On Tuesday, Sen. Hillary Clinton re-stoked the flames of the controversy surrounding Sen. Barack Obama's former pastor, saying she would have long ago distanced herself from Rev. Jeremiah Wright if she had attended his church.
"He would not have been my pastor," Clinton told a gathering of the campaign press corps, repeating a line she used earlier in the day on a Pittsburgh radio program. "You don't choose your family, but you choose what church you want to attend."
But the pastor at the church that Clinton did once attend has recently expressed public support for Wright. He's even proclaimed it a "grave injustice" to make a judgment on Wright based off of "two or three sound bites," and criticized those who would "use a few of [Wright's] quotes to polarize."
Last week, Dean Snyder, the senior minister at the Foundry United Methodist Church in Washington D.C. -- which the Clintons famously attended while in the White House -- released a little noticed statement offering a sympathetic defense of the totality of Wright's work.
"The Reverend Jeremiah Wright is an outstanding church leader whom I have heard speak a number of times," Snyder wrote. "He has served for decades as a profound voice for justice and inclusion in our society. To evaluate his dynamic ministry on the basis of two or three sound bites does a grave injustice to Dr. Wright, the members of his congregation, and the African-American church which has been the spiritual refuge of a people that has suffered from discrimination, disadvantage, and violence. Dr. Wright, a member of an integrated denomination, has been an agent of racial reconciliation while proclaiming perceptions and truths uncomfortable for some white people to hear. Those of us who are white Americans would do well to listen carefully to Dr. Wright rather than to use a few of his quotes to polarize."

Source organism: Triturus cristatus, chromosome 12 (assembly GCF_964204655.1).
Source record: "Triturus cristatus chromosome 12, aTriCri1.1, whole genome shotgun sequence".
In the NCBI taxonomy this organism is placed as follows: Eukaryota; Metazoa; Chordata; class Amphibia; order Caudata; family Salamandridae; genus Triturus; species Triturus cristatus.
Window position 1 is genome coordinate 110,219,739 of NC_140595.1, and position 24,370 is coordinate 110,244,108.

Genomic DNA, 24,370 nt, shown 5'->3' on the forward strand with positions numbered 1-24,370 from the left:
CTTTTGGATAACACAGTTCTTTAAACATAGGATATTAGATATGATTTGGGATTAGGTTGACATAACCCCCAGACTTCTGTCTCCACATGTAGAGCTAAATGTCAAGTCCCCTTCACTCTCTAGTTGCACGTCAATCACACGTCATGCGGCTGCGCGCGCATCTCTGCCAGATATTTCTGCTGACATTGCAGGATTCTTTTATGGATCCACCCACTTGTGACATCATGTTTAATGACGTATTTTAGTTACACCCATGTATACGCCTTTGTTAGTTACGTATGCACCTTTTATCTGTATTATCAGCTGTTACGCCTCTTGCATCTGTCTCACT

Snyder, it should be noted, was not the pastor at Foundry during the Clinton years. That was the previous minister, J. Philip Wogaman. Moreover, there seems to be confusion as to exactly what church Clinton now attends. Her campaign did not return requests for comment.
However, Foundry was cited on numerous occasions as a steady presence during the first couple's time in the White House. And in January 2001, Bill Clinton gave a farewell speech to the congregation, thanking the church for its work in the city as well as for its "courage" to welcome gay and lesbian Christians.
Snyder, according to the church's website, became senior minister in 2002. "Before his appointment to Foundry, he served as director of communications for the Baltimore-Washington Annual Conference of the United Methodist Church. His writings on theology, Biblical interpretation, and Christian mission have appeared in dozens of publications."
And in a recent New York Times article, even he acknowledged that some in his congregation were aghast at Wright's remarks.
"During staff meetings this week at his church," the Times reported, "Snyder said he noticed the rising awareness among some African-Americans of white Americans, he said, 'who don't understand the history of black people in this country and the role of the black church as a prophetic voice, and that in church you can say things that you couldn't in larger society.'"
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